November 13, 2018 | News Updates from the Fountain and Walk

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Friends and neighbors:

The end of 2018 is almost here. But there is much still to do around The Fountain at the Circle and Fountain Walk.

Repairs scheduled: In the next few weeks, much-needed repair work will get underway on the historic balustrade that borders The Circle. Several large cracks have developed over the years that need to be fixed. A top-notch Bay Area masonry company, Hans Thiering Masonry (whose firm did a major restoration of dozens of damaged balusters a few years ago), is scheduled to begin the job soon. The work should help prevent further serious deterioration by filling cracks where water can get in (we assume it will rain again sometime). Hans will also repair a small crack that has developed on the coping of the fountain’s main pool. We hope the work will be done fairly quickly and not be too disruptive.

Holiday decorating: In what has become a well-loved tradition, FOFW volunteers will soon be decorating the fountain and island in The Circle for the holiday season. That work will take place either the last weekend of November or the first weekend in December, weather permitting. The decor is kept simple and non-denominational: lighted green swags around the perimeter, wreaths and bows ornamenting the four grizzly bear cubs. (In a nod to Hanukkah, however, the cubs also are outfitted with kippahs.) We hope the community enjoys the display.

And in tidings of less joy: In light of the huge fires raging in our state and the sad destruction they have wrought, this news is indeed a minor concern. But it had been several months since the fountain had been vandalized by someone throwing dish soap or detergent into the pool. Until this week, that is. On Monday morning, we found the fountain full of soap suds. To the perpetrator and perhaps others, this may seem like harmless fun. It is not. Especially during another period of drought, having to drain and refill the fountain wastes a great deal of water. The soap also can gum up the pumps and filters that run the fountain. And our volunteer maintenance crew has to take hours to deal with it. So please, spread the word that soaping the fountain is a bad, thoughtless and wasteful act, no matter how much “fun” it seems.

Twenty-five years of FOFW: This week, your neighborhood nonprofit marks the 25th anniversary of its founding. It began when two groups of neighbors brought together by then-Mayor Shirley Dean began organizing and raising funds to commission and install a reproduction of the long-lost Fountain at The Circle and restore the adjoining pathway, Fountain Walk. A quarter-century later, all-volunteer FOFW continues to be dedicated to its mission of helping preserve and maintain these city landmarks. And that work would not be possible without the support of numerous volunteers and donors. You can find out about volunteer opportunities and how to donate (to support such efforts as the balustrade repairs) by clicking on the “Volunteer” and “Donate” buttons at the top of the page.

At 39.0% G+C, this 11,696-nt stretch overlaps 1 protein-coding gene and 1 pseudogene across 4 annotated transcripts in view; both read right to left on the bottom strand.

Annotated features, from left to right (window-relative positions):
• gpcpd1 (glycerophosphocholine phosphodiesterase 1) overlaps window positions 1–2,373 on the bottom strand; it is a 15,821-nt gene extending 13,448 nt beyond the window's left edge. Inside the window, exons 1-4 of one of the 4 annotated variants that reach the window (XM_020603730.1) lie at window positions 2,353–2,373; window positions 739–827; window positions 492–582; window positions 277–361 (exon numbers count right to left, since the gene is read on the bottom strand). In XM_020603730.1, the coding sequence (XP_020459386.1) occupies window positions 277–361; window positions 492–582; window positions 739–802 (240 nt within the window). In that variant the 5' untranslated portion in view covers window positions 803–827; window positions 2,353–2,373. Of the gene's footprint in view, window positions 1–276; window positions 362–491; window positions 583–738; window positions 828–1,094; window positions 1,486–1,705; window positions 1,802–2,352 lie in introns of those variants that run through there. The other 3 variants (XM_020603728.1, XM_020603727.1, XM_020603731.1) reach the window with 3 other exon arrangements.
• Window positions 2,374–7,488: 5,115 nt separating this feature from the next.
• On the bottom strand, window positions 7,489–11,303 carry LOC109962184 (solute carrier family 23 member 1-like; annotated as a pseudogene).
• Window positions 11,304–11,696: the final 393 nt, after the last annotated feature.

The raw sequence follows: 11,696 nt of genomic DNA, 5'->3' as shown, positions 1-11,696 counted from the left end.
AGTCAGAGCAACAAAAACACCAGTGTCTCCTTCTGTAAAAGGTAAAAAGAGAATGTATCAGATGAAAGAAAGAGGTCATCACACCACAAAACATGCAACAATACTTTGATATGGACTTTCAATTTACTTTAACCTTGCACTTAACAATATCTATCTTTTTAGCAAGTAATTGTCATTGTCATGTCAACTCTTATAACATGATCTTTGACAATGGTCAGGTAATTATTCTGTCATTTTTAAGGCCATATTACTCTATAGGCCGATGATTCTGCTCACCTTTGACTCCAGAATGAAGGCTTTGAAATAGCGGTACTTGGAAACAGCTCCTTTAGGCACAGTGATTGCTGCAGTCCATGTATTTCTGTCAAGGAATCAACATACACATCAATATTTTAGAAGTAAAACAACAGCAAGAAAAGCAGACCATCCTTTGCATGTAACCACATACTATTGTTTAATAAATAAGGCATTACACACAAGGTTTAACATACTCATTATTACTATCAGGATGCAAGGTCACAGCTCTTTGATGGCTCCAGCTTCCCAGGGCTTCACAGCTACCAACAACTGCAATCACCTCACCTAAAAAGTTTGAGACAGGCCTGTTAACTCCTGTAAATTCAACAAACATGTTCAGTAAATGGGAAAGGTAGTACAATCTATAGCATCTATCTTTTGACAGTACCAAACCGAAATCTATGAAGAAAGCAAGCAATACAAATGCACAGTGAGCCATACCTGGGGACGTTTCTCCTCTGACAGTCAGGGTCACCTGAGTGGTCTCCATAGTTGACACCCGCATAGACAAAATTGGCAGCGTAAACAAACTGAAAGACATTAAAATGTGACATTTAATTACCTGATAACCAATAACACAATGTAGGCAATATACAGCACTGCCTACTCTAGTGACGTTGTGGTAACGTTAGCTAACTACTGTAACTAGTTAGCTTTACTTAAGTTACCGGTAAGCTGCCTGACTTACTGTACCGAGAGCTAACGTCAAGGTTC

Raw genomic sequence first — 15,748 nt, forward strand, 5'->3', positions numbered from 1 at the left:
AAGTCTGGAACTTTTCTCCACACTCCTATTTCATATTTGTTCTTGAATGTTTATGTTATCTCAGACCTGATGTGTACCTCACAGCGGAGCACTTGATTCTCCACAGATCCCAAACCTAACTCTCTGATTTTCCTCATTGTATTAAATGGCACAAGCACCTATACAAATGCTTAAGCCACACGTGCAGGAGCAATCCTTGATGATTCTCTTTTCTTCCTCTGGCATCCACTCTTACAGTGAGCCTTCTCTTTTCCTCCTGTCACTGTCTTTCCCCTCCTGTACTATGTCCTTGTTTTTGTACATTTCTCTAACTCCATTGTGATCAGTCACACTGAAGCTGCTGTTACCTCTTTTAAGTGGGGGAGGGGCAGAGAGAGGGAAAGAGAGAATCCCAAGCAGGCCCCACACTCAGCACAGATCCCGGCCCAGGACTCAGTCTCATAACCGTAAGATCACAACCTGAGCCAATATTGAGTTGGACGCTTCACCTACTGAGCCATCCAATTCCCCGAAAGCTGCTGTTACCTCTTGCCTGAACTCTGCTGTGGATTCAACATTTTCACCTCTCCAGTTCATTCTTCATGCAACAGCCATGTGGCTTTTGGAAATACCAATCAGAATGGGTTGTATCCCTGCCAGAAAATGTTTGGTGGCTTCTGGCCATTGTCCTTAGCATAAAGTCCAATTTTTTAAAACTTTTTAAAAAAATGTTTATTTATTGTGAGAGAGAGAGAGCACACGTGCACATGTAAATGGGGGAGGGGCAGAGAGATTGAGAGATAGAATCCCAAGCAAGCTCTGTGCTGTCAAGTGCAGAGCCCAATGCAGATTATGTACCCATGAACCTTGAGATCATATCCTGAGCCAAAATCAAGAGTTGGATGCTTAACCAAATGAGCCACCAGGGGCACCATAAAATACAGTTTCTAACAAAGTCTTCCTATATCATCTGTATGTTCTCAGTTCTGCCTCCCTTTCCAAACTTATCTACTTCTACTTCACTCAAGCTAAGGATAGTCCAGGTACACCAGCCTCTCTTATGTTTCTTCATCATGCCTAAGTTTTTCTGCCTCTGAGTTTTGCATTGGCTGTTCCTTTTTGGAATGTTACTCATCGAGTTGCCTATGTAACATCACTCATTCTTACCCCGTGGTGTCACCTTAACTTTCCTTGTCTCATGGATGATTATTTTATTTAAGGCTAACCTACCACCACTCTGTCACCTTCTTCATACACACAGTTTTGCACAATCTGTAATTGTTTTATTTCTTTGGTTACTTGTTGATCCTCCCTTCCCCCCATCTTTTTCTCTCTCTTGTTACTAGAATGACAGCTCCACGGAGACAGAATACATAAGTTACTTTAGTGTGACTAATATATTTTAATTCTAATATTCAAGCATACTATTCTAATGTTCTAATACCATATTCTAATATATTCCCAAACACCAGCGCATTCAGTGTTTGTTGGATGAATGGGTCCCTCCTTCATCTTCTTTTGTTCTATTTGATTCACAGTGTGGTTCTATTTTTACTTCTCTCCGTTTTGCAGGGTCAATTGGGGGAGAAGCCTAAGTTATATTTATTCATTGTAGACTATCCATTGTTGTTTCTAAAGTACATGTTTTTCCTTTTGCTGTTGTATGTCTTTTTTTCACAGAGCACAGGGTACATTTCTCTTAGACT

Happy anniversary to FOFW and to you, an early “Happy Holidays!” and thanks, as always, for your support.

— Board of Directors, Friends of the Fountain and Walk


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  • Anne Smith says:

    Thank you so much for your continued hard work keeping the Fountain and The Circle in good condition. It is such a joy to show if off to visitors.
    My heart sank when I saw those soap suds on Monday. Your hard work is much appreciated.

  • donald kasarda says:

    Video Monitors seem necessary

    • Friends of the Fountain and Walk says:

      Hi, Donald. Because this sort of vandalism is more of a nuisance crime, even catching a perpetrator on video might not lead to much, unfortunately. Instead, we have for several months now regulated the operation of the fountain so that the lights and operating system are off during the early morning hours when soaping tends to happen. It has been quite successful. Unfortunately not foolproof, however. Thanks for your comment and concern.

  • Sue says:

    If you did have cameras and you could get the perpetrator identified, would the police at least get them to clean out the fountain?

    • Friends of the Fountain and Walk says:

      Hi, Sue. An interesting — and perhaps appropriate — consequence, but not sure the wheels of justice would turn in exactly that manner. As I said, we think prevention efforts have proven to be the best course. Besides, security cameras in such a public space would be an intrusion on the privacy of people not despoiling the fountain, too, which is something we think we should avoid. Thanks for your thoughts.

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